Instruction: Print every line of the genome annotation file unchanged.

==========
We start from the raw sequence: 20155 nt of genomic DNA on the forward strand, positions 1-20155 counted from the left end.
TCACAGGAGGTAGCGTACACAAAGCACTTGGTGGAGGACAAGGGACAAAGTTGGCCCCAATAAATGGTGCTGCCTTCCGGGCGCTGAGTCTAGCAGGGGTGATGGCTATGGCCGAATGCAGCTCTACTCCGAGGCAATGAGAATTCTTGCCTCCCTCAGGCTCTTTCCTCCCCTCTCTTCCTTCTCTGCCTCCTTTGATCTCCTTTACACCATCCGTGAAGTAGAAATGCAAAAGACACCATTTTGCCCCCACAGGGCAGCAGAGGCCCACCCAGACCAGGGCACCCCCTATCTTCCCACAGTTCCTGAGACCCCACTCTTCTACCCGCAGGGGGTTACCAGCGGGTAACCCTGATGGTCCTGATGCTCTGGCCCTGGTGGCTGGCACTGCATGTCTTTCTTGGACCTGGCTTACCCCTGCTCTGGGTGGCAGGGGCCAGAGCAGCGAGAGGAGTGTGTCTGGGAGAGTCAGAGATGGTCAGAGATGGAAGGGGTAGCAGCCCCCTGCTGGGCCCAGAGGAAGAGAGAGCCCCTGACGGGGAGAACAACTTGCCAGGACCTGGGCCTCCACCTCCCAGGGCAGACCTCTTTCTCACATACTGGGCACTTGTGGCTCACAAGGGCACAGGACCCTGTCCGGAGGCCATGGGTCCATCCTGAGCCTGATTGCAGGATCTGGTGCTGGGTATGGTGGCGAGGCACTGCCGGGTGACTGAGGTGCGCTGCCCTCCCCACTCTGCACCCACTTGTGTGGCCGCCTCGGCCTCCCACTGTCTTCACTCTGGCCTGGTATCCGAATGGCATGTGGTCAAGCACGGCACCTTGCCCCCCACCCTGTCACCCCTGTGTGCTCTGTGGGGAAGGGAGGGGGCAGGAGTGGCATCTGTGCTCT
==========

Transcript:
We start from the raw sequence: 20155 nt of genomic DNA on the forward strand, positions 1-20155 counted from the left end.
TCACAGGAGGTAGCGTACACAAAGCACTTGGTGGAGGACAAGGGACAAAGTTGGCCCCAATAAATGGTGCTGCCTTCCGGGCGCTGAGTCTAGCAGGGGTGATGGCTATGGCCGAATGCAGCTCTACTCCGAGGCAATGAGAATTCTTGCCTCCCTCAGGCTCTTTCCTCCCCTCTCTTCCTTCTCTGCCTCCTTTGATCTCCTTTACACCATCCGTGAAGTAGAAATGCAAAAGACACCATTTTGCCCCCACAGGGCAGCAGAGGCCCACCCAGACCAGGGCACCCCCTATCTTCCCACAGTTCCTGAGACCCCACTCTTCTACCCGCAGGGGGTTACCAGCGGGTAACCCTGATGGTCCTGATGCTCTGGCCCTGGTGGCTGGCACTGCATGTCTTTCTTGGACCTGGCTTACCCCTGCTCTGGGTGGCAGGGGCCAGAGCAGCGAGAGGAGTGTGTCTGGGAGAGTCAGAGATGGTCAGAGATGGAAGGGGTAGCAGCCCCCTGCTGGGCCCAGAGGAAGAGAGAGCCCCTGACGGGGAGAACAACTTGCCAGGACCTGGGCCTCCACCTCCCAGGGCAGACCTCTTTCTCACATACTGGGCACTTGTGGCTCACAAGGGCACAGGACCCTGTCCGGAGGCCATGGGTCCATCCTGAGCCTGATTGCAGGATCTGGTGCTGGGTATGGTGGCGAGGCACTGCCGGGTGACTGAGGTGCGCTGCCCTCCCCACTCTGCACCCACTTGTGTGGCCGCCTCGGCCTCCCACTGTCTTCACTCTGGCCTGGTATCCGAATGGCATGTGGTCAAGCACGGCACCTTGCCCCCCACCCTGTCACCCCTGTGTGCTCTGTGGGGAAGGGAGGGGGCAGGAGTGGCATCTGTGCTCT